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Jean-Jacques Rousseau (1712-1778) was a French philosopher and writer who lead a life rich in contradiction. He lived in an unhealthy garret, but taught hygiene. He wrote about nature, but lived in crowded Paris. He promoted virtues that he obviously lacked.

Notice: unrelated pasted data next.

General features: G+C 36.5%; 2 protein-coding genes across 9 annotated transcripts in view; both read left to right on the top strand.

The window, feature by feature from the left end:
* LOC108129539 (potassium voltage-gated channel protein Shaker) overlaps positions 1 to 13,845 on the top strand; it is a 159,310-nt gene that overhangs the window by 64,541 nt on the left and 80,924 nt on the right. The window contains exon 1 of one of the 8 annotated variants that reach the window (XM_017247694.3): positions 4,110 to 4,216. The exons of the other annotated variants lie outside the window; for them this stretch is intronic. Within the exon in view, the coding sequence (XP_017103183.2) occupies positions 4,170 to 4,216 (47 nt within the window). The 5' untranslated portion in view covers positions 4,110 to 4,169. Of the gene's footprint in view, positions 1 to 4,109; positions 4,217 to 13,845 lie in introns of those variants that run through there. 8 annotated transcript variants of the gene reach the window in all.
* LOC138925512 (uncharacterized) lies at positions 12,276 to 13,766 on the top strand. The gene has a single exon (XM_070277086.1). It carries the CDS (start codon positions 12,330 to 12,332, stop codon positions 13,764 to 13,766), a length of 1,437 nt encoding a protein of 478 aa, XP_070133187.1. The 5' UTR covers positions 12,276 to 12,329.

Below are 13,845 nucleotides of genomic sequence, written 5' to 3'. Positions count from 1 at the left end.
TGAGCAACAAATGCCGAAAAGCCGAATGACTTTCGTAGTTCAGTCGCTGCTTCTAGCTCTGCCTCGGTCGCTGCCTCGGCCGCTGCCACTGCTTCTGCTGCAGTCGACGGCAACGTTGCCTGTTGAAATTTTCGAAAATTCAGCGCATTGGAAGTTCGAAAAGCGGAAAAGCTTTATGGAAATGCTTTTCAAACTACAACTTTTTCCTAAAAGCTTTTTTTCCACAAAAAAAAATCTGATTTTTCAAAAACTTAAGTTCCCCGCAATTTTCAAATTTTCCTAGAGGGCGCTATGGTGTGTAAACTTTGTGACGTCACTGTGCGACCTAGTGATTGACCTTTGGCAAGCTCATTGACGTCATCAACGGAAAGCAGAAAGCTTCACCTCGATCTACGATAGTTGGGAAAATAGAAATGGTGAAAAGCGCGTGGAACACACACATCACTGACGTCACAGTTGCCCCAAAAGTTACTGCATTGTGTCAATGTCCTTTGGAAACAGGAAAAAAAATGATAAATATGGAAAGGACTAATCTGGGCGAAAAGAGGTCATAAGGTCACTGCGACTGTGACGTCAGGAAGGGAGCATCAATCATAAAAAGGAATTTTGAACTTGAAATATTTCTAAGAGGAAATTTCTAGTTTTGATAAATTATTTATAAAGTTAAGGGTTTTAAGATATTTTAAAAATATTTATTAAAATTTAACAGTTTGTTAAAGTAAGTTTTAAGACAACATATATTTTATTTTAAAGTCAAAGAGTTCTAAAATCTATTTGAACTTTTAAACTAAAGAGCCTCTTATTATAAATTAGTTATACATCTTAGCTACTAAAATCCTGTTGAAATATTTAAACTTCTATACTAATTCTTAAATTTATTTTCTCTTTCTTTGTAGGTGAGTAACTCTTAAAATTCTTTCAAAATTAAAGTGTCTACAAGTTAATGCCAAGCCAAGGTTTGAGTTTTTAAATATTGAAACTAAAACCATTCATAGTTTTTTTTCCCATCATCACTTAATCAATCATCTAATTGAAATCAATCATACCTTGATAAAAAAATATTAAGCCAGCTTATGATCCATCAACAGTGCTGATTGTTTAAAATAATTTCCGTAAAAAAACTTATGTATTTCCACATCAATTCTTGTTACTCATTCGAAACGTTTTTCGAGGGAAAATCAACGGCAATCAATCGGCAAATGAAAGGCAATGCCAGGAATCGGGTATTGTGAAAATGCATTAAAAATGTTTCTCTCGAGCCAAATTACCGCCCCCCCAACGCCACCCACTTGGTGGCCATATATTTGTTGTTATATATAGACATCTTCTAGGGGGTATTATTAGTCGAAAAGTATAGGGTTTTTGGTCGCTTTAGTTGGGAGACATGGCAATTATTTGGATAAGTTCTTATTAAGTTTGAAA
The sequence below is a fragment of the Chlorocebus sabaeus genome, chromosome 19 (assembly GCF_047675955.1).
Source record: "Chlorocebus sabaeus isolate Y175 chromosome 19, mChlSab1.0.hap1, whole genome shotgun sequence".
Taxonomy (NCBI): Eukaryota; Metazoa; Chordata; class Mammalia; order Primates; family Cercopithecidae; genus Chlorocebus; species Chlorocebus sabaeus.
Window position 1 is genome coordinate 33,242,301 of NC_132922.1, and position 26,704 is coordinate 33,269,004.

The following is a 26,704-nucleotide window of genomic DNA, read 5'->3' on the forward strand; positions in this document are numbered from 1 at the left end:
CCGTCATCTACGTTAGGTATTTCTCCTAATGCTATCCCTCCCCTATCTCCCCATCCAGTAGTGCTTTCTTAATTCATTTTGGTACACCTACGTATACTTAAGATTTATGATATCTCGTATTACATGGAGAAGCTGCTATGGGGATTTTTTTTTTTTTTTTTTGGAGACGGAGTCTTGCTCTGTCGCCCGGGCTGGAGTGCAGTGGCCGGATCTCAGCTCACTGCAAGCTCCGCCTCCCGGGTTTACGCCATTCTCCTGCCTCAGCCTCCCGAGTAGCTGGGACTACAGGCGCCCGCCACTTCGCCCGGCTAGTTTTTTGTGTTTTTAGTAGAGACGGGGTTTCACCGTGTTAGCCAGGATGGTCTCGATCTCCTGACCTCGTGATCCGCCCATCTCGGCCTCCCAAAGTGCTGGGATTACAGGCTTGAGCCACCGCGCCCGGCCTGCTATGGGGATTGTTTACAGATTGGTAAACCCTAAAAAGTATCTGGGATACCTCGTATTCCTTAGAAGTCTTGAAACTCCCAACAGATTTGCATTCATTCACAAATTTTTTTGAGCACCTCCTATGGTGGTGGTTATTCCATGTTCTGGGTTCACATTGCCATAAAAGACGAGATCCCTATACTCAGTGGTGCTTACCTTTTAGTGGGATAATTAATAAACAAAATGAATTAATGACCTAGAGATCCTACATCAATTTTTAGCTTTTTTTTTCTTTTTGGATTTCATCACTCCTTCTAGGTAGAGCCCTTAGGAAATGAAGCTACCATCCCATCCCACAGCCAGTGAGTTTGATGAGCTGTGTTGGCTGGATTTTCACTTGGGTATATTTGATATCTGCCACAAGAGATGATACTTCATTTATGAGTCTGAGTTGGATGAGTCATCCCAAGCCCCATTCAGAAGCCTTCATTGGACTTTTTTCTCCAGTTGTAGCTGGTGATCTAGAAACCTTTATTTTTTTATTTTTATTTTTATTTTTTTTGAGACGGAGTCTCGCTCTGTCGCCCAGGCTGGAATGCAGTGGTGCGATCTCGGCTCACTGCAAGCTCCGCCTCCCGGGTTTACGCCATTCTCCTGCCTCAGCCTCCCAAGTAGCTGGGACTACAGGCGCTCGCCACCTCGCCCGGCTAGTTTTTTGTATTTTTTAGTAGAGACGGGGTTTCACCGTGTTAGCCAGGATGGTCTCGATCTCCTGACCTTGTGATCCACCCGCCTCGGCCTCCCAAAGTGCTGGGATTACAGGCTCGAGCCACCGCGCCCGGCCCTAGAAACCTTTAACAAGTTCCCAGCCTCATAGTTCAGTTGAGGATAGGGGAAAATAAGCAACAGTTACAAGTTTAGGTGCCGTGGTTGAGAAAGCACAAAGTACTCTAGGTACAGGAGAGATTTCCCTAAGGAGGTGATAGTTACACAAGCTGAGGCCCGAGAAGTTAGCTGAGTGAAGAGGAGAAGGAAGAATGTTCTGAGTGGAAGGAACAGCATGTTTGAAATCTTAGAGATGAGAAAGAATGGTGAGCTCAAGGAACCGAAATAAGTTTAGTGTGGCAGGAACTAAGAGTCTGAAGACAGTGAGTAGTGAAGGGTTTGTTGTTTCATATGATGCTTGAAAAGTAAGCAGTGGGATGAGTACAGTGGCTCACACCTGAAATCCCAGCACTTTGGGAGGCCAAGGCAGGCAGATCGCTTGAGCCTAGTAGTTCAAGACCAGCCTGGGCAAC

In The Social Contract (1762) Rousseau argues that laws are binding only when they are supported by the general will of the people.
His famous idea, 'man is born free, but he is everywhere in chains' challenged the traditional order of society. Where previous philosophers had spoken of elites, Rousseau became the champion of the common person. His perfect world was one in which the will of the people was most important.
-The British Library